The water from a river that flowed on the eastern edge of the kingdom was not reaching a farm. The farmer went to the king, and the king said, “Build a wider canal.” This was done, but still the water did not reach the farm. If anything, the flow dried up much earlier than before. “Maybe,” said the old minister, “you should consider connecting the farm to the other river that flows on the western edge of the kingdom.”
The farmer followed the minister’s advice and sure enough, water flowed effortlessly to his farm. What was the difference? “It is the source, sir, not the canal,” explained the minister. “The eastern river is rain-fed while the western river in snow-fed. The former has a very limited reservoir; the latter has an abundant reservoir. The impact of irrigation depends not so much on the channel as much on the source.”
The story made sense to Mr.T after his field trip to an Indian city. Eight months had passed since the new sales strategy had been rolled out. The city was a very small market and T wanted to see the impact of the new strategy at the grassroots level. He was horrified to find that the team had not implemented the new strategy at all; they were still using the strategy that had been declared a failure a year earlier.
But the new strategy was so clearly communicated in T’s presentation at the sales conference and in his email updates thereafter. This was told by T to the local manager. The manager looked at T and explained, rather sheepishly, “Sir, who really listens to presentations and who actually reads emails?,” T felt like a fool.
On returning to the head quarters in nearby Metro city T informed the sales director of the situation. He then declared his plan of extensively touring small markets to enforce the new strategy. The Sales Director said, “You are wasting time and resources widening the canal. Focus on the source, instead.” The Sales Director then narrated the story of the kingdom with a rain fed river in the East and a snow-fed river in the West.
“You created a rain-fed river when you rolled out the strategy. Your presentation was good, very logical and systematic. It helped explain the sound foundation of the strategy to the management but it did not connect emotionally with the sales force. No attempt was made to sell it to the sales managers. Your presentation lacked drama. Your words did not inspire. They did not feel any need to change from the old ways. So they went back and carried on as before. Now, you are paying the price. Instead of wasting time building canals for a rain-fed river, focus on creating a snow-fed source.” The sales director then told T how this could be done.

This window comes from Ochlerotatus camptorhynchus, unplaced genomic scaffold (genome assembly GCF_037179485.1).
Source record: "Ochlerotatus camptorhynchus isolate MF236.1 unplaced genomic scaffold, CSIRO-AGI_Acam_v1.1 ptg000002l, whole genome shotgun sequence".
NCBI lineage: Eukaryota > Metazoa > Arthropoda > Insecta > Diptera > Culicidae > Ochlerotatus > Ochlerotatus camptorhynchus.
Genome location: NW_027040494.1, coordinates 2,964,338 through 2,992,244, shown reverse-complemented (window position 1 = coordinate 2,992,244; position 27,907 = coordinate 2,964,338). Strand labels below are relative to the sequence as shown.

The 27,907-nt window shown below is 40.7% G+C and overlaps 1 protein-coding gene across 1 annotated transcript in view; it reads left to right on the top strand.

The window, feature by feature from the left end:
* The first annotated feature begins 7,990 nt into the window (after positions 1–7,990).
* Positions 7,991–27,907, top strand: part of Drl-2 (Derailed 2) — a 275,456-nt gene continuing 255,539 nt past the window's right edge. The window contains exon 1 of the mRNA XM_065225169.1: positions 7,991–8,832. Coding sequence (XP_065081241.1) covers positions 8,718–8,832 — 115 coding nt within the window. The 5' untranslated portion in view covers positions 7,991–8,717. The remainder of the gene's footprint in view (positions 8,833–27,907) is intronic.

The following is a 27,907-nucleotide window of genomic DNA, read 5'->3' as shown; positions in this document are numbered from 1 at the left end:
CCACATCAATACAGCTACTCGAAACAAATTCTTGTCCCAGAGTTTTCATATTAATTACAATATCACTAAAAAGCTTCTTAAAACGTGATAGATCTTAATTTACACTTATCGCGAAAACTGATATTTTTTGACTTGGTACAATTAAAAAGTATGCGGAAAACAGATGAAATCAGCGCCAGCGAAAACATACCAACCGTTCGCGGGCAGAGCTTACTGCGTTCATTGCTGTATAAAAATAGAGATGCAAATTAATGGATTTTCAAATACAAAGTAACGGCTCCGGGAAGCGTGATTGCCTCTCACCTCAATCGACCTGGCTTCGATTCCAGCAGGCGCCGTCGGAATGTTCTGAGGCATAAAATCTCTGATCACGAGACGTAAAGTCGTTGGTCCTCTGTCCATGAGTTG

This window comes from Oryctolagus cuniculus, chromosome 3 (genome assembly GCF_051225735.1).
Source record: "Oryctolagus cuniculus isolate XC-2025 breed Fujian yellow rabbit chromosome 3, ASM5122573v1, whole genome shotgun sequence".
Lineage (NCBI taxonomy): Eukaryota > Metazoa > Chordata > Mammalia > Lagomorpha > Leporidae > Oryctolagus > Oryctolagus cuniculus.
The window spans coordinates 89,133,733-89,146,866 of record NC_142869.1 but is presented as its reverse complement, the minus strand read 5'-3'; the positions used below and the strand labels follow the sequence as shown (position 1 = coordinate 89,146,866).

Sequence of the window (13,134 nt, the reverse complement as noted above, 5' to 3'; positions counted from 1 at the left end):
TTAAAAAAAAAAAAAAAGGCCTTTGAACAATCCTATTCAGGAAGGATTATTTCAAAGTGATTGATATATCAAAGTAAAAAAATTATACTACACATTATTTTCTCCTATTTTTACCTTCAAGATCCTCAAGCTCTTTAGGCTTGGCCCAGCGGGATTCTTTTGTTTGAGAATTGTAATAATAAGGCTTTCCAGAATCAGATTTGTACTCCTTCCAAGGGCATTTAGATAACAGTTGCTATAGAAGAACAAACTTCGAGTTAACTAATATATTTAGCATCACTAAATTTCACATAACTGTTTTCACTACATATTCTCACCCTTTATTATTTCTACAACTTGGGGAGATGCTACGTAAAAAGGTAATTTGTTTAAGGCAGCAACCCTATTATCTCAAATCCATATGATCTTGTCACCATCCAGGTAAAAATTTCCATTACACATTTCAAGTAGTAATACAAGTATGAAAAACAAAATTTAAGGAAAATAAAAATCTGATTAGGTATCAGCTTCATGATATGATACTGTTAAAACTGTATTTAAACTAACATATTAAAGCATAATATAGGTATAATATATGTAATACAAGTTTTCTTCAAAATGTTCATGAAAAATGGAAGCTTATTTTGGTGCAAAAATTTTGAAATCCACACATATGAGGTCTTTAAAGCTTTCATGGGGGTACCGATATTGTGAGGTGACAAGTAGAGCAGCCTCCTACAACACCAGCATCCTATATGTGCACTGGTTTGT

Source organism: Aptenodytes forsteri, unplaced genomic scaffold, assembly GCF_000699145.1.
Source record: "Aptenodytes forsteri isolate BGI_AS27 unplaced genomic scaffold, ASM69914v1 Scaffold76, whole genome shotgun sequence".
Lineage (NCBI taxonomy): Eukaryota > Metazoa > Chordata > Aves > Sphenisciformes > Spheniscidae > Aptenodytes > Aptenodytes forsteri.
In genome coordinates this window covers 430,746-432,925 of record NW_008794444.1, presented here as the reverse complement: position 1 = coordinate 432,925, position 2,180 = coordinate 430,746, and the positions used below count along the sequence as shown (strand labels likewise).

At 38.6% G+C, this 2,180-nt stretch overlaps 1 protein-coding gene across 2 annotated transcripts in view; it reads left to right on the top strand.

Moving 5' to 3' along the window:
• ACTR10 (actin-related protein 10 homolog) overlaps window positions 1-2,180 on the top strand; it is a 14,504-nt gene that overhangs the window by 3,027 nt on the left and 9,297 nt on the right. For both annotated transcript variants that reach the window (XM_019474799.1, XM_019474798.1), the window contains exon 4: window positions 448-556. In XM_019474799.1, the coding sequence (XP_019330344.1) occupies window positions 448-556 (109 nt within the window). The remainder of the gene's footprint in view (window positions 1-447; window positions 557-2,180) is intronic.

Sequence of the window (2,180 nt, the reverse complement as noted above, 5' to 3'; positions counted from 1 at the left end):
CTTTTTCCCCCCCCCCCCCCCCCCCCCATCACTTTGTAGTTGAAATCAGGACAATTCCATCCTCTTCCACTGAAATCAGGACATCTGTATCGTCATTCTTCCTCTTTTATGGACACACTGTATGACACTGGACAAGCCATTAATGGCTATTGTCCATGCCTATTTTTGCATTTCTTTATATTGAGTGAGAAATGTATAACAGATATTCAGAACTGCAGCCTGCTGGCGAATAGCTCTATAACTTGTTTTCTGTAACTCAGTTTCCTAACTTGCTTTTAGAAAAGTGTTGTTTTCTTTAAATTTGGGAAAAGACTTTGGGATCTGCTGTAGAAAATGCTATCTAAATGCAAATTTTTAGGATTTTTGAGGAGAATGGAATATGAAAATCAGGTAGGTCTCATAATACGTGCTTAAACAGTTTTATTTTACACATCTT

At the next annual sales conference, everyone was invited to a resort away from the city. Everyone had to come dressed in formals. Everyone was expected to register. Everyone got a conference kit and a name tag. There was a powerful audio visual presentation explaining how the new strategy came into being. The background music was grand. Trumpets were blown when the sales performance was announced and drums were beaten to a crescendo when the target for the following year was presented. Break-away groups were formed to study and discuss the new strategy and the change in tactics. Opinions of every sales person were documented carefully.
The final document of strategy and tactic was presented by T to the commercial director who nodded his head, signed it and presented in all solemnity to the sales director who then, along with his regional managers took a pledge. This was followed by a minute long silence for the pledge to sink in, after which the day ended with a thunderous applause.
The Sales Director explained – while emails influence the eye, and logical presentation appeal to the head, dramatic conferences seep into the soul. The drama communicates the passion. It reaches out directly to the heart. It transforms the rain-fed source into a snow-fed source. This time, he told T, every manager carried the new strategy to their market. The source was strong the irrigation would be widespread.
He advised T to take full advantage of monthly and quarterly reviews to re-establish the source. This will prevent or delay eventual contamination. All rivers are sacred at the source but only the river Ganga is sacred even at its delta because its source, Gangotri, is the most powerful: it is located in heaven, in the locks of Shiva. Try and make the source of your strategy as powerful as Gangotri.